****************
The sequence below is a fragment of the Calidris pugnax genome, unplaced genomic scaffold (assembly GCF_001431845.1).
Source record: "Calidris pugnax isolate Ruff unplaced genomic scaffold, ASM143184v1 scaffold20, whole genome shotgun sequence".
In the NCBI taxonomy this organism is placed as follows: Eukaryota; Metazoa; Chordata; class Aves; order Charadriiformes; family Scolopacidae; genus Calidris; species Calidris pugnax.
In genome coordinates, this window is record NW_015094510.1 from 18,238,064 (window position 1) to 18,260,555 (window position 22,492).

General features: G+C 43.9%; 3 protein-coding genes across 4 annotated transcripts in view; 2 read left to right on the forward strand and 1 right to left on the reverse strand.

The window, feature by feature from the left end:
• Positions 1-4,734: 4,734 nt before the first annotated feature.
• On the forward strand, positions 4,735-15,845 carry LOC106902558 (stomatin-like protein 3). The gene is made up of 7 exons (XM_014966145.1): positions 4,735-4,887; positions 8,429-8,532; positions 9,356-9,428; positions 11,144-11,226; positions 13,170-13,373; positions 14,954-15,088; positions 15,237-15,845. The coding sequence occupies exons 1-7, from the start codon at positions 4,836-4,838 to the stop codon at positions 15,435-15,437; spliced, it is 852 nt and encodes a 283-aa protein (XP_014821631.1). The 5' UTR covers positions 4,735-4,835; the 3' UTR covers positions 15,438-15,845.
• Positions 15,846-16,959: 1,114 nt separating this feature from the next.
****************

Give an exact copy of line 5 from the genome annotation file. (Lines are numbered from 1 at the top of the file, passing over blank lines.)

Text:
General features: G+C 43.9%; 3 protein-coding genes across 4 annotated transcripts in view; 2 read left to right on the forward strand and 1 right to left on the reverse strand.